Tech’s football team avenged its loss to North Carolina last season by defeating the Tar Heels 24-7 at Bobby Dodd Stadium on Saturday. The win improved the Jackets’ record to 3-1 overall, including a 2-1 mark in ACC play.
The Jackets’ option attack was much more effective than it was in last week’s loss to Miami, picking up 406 total yards, but it was Tech’s defense that was the real key to the victory. The Jackets allowed the Tar Heels to gain just 154 yards of total offense. Tech’s defense also forced three turnovers and only gave up 17 rushing yards on 18 UNC carries.
It was a strong rebound performance for the defense, which had struggled against Miami and allowed the Hurricanes to collect 270 yards passing and 184 yards rushing. Following that game, the coaching staff decided to switch the defensive scheme from the 4-2-5 to a simpler 4-3 setup. The addition of the third linebacker paid off, as the Jackets held UNC to just seven points after allowing the Hurricanes to score 33.
“I think [the switch] might have helped some, but you know what we did, we simplified it and the kids could play,” said Head Coach Paul Johnson.
The start of the game was promising for the Jackets. Tech opened the game on defense and promptly forced the Tar Heels into a three-and-out. On their ensuing offensive drive, the Jackets moved the ball 88 yards down the field on nine plays—all running plays. The drive was capped off with a 13-yard touchdown run by sophomore A-back Roddy Jones. It was Jones’ first touchdown of the season.
Tech’s defense continued its strong play throughout the opening period. UNC had two more possessions and went three-and-out both times, and Tar Heel quarterback T.J. Yates completed just one of six passes for one yard in the quarter.
In the second quarter the Tar Heels picked up a first down on their fifth drive of the game. On a third-down play a botched snap missed Yates completely and the Jackets took advantage, with junior defensive end Derrick Morgan recovering deep in UNC territory.
Junior kicker Scott Blair capped the brief drive with a 34-yard field goal to give Tech the 10-0 lead. It was a bright spot in an otherwise difficult day for Blair, who sent the ensuing kickoff out-of-bounds and missed his other two field goal attempts in the game.
Following a failed UNC field goal attempt, the Jackets had the ball at their 20-yard line with 2:12 left in the half. The Jackets reached midfield with less than a minute left, and junior quarterback Josh Nesbitt completed a pass to junior wide receiver Demaryius Thomas for nine yards. Thomas appeared to step out of bounds as he attempted to shake off a defender, but officials ruled that his forward progress had been stopped while he was still in bounds and that the clock would continue to run. With no timeouts left, the Jackets ultimately ran out of time, and the score remained 10-0 at halftime.
Tech’s first drive of the third quarter saw the team hold the ball for more than half the quarter—8:37 in total—as the team drove 61 yards on 14 plays. Blair missed a 27-yard field goal try, though, and the score remained 10-0. Neither team was able to score in the quarter, with each team punting once and Tech safety Morgan Burnett collecting an interception to end UNC’s second drive.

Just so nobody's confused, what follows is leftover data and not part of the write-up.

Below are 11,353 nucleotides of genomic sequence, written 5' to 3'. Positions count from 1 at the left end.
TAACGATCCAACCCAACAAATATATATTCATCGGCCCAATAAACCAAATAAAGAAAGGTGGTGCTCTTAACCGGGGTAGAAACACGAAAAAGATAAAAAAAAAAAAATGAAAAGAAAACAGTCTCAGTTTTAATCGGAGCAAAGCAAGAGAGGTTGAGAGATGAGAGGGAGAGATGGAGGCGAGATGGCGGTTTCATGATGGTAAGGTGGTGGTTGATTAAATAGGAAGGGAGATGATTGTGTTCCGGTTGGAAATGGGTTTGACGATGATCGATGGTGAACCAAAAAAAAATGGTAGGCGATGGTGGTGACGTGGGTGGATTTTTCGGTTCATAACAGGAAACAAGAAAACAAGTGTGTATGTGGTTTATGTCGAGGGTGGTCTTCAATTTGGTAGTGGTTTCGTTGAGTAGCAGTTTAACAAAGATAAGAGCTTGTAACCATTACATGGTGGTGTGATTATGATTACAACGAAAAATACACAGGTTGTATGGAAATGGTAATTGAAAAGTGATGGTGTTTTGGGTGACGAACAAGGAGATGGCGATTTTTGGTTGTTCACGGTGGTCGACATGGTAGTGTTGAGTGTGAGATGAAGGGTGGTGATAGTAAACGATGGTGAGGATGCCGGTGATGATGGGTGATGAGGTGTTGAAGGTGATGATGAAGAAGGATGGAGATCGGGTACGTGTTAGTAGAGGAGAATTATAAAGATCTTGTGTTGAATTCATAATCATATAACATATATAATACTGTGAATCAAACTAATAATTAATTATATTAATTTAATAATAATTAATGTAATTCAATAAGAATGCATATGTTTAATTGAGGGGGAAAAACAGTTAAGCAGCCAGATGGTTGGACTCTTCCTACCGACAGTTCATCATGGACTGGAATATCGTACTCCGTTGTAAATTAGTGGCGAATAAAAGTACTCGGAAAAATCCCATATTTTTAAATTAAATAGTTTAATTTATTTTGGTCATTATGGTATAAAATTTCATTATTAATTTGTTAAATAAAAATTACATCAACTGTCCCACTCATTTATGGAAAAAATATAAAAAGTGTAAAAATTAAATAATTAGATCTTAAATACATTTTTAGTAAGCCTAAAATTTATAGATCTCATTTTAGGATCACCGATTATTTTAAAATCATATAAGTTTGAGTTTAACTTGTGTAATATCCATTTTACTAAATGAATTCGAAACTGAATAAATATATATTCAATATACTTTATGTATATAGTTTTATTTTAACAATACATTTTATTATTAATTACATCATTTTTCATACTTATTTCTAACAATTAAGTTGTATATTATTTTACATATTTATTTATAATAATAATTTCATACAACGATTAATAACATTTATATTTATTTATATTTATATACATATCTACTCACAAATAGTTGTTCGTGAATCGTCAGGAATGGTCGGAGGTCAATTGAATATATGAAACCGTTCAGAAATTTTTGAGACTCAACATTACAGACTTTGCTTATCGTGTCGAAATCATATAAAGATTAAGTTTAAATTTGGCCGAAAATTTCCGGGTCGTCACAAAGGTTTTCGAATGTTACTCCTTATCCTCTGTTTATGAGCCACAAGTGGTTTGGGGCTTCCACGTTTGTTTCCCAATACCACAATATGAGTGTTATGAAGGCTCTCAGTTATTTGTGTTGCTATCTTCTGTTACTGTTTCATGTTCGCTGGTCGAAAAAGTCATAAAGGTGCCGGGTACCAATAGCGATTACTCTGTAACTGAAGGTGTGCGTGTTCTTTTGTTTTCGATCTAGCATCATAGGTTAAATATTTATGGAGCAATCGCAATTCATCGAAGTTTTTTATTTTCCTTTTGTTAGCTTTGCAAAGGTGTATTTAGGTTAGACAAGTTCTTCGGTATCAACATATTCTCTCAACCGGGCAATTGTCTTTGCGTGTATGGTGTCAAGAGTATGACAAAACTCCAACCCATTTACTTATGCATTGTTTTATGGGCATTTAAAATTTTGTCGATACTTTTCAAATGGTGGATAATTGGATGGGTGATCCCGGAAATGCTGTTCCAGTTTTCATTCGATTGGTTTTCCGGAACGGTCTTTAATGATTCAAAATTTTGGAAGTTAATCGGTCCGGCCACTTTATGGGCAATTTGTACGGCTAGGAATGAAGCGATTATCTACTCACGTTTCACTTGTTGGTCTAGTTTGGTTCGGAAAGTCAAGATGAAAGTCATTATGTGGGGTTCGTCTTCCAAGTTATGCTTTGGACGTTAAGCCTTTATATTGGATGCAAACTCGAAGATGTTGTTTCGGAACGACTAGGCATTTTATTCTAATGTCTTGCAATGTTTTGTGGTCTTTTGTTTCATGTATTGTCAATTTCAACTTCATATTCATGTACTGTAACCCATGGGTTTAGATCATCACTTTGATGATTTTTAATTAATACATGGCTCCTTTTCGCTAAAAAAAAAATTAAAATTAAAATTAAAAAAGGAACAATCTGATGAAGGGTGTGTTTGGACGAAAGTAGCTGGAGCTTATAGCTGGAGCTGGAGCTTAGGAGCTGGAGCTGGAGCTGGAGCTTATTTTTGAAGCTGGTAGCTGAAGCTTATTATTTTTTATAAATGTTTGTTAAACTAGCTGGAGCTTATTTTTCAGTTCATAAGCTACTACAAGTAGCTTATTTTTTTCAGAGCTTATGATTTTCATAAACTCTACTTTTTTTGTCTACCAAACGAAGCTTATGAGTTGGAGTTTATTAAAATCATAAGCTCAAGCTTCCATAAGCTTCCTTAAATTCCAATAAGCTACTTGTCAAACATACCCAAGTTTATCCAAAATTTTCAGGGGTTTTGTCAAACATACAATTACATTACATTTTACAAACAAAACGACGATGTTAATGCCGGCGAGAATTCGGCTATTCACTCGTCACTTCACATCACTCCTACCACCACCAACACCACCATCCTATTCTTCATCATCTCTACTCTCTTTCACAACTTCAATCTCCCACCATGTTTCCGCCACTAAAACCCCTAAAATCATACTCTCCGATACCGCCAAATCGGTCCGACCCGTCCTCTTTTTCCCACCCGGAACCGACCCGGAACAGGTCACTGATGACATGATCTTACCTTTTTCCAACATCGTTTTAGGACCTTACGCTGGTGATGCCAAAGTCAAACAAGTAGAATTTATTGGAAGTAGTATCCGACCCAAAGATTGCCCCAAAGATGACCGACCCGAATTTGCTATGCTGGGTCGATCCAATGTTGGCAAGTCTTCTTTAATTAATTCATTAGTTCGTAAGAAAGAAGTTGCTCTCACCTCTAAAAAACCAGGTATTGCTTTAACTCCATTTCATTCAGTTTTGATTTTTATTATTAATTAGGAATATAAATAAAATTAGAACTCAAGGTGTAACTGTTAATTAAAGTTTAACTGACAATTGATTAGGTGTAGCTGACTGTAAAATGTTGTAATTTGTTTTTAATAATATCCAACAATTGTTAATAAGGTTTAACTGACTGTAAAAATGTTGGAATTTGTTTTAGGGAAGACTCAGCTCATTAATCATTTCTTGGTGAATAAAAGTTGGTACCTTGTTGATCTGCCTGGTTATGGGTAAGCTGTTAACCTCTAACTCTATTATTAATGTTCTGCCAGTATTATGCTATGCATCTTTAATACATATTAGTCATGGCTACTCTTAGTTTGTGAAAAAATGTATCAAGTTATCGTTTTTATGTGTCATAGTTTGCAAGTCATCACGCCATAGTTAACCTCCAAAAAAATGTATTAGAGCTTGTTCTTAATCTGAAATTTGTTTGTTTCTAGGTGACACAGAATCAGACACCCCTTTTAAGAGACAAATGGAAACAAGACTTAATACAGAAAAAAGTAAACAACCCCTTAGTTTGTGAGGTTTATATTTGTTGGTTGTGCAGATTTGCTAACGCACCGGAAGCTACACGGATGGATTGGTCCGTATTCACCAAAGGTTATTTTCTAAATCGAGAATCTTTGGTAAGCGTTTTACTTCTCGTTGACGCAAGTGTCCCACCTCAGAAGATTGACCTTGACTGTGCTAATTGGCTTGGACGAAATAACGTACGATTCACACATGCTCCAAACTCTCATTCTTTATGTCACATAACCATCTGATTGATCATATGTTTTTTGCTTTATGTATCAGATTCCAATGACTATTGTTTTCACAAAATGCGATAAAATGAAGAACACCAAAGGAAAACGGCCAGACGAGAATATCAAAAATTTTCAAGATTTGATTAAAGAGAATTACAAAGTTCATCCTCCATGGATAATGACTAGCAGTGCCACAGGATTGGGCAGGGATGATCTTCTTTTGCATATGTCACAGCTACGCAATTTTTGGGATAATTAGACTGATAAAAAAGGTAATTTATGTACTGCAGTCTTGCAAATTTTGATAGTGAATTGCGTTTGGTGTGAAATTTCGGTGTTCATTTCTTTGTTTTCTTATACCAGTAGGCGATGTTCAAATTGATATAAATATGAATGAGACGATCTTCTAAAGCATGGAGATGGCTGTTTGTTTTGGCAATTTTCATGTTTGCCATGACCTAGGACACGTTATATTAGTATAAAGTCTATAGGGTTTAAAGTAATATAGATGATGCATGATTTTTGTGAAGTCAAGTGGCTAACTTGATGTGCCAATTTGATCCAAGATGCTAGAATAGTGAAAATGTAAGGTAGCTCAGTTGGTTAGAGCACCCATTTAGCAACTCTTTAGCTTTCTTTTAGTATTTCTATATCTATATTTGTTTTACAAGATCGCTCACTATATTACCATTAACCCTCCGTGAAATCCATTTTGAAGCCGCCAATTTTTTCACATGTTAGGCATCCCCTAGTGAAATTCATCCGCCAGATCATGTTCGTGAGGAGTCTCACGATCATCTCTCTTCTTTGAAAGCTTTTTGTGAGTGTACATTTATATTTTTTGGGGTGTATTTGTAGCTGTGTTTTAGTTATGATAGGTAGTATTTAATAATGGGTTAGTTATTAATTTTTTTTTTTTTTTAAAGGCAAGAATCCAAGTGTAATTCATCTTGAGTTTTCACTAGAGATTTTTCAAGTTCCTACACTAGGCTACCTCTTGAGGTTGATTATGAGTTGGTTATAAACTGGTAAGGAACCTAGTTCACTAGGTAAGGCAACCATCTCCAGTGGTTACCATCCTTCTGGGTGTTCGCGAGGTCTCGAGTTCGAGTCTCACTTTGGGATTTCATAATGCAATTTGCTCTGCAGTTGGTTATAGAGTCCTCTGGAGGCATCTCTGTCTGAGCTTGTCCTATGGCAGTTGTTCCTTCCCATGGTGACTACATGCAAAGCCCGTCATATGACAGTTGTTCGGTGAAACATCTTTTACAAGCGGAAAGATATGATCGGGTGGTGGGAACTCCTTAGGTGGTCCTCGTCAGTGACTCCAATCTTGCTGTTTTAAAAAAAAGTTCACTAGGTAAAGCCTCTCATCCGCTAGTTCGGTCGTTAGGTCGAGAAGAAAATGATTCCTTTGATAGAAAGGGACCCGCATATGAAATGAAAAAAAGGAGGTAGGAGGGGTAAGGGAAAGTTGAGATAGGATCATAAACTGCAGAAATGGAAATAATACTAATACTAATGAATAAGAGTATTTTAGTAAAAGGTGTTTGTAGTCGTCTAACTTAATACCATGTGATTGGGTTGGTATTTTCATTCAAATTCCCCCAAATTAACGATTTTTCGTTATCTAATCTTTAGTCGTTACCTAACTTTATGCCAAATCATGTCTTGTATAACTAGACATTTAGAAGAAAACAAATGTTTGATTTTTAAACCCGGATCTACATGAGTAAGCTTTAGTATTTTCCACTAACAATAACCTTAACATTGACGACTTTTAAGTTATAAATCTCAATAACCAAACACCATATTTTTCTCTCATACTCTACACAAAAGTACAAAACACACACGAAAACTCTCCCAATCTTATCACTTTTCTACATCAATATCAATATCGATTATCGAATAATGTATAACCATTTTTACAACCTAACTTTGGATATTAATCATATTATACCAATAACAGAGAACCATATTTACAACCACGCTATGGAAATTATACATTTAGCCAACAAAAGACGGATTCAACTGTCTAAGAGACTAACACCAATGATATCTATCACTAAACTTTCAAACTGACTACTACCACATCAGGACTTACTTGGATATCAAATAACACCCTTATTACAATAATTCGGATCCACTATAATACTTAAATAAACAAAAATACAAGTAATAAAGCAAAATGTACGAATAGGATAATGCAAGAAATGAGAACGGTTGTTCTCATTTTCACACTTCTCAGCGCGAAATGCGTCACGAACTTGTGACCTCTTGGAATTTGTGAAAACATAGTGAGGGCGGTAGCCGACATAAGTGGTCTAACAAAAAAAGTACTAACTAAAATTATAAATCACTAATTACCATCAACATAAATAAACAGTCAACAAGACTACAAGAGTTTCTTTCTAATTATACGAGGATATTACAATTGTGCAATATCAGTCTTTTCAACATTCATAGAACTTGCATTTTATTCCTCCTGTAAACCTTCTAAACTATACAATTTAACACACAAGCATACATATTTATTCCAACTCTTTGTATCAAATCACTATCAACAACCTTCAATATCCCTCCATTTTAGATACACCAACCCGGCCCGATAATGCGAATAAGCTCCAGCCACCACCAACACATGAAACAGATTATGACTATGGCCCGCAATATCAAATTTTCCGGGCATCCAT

Burnett’s incerception sparked a Tech touchdown drive in the fourth that gave the Jackets a 17-0 lead. Junior quarterback Josh Nesbitt took the snap at the one-yard line and ran into the end zone for his first score of the day. With Tech ahead by three scores, UNC’s offense drove down the field on a four-play, 60-yard drive that only took one minute to complete. Yates threw a pass over two Tech defenders to freshman receiver Erik Highsmith for a 40-yard touchdown, cutting the lead to 17-7.
Tech responded immediately with another long drive. The Jackets took over on their own 24-yard line and took the ball all the way down the field, converting five third downs on the way. Nesbitt punched the ball into the end zone again, this time from 10 yards out. The 17-play, 76-yard drive included 15 running plays and took 8:20 off the clock.
“They hit us with a really big play and we responded. We came back and converted some third downs and basically put the game out of reach with the clock,” Johnson said.
UNC had a chance to come back with four minutes left in the game, but Burnett picked off a Yates pass for the second time that day to preserve the lead. Burnett also had a team-high six tackles to lead Tech’s strong defensive effort.
Nesbitt carried much of the load offensively, with a team-high 32 carries for 97 yards and two touchdowns. His passing numbers improved from the previous week, as he completed seven of 11 passes for 89 yards.
“[Nesbitt is] probably a little sore, but he’ll be OK. He is probably the toughest quarterback I’ve ever met in my life,” said junior B-back Jonathan Dwyer.
Dwyer also rebounded from a seven-yard performance against Miami in a big way. The junior B-back rushed for a team-high 158 yards on 19 carries, including a 39-yard run during the team’s long drive to open the third quarter. The run came on a new draw play that the team added to its playbook after the Miami game.
“It was a new play, and it caught them off guard. It was a good play, and all Coach Johnson is trying to do is get me into space to try to make a play,” Dwyer said.
With their win coupled with Miami’s loss, Tech is now tied for second in the ACC Coastal Division with the Hurricanes and trails defending conference champion Virginia Tech. The Jackets’ next home game will come against the Hokies on Oct. 17, but for the next two weeks the team will be on the road as they face Mississippi State tomorrow night and Florida State on Oct. 10.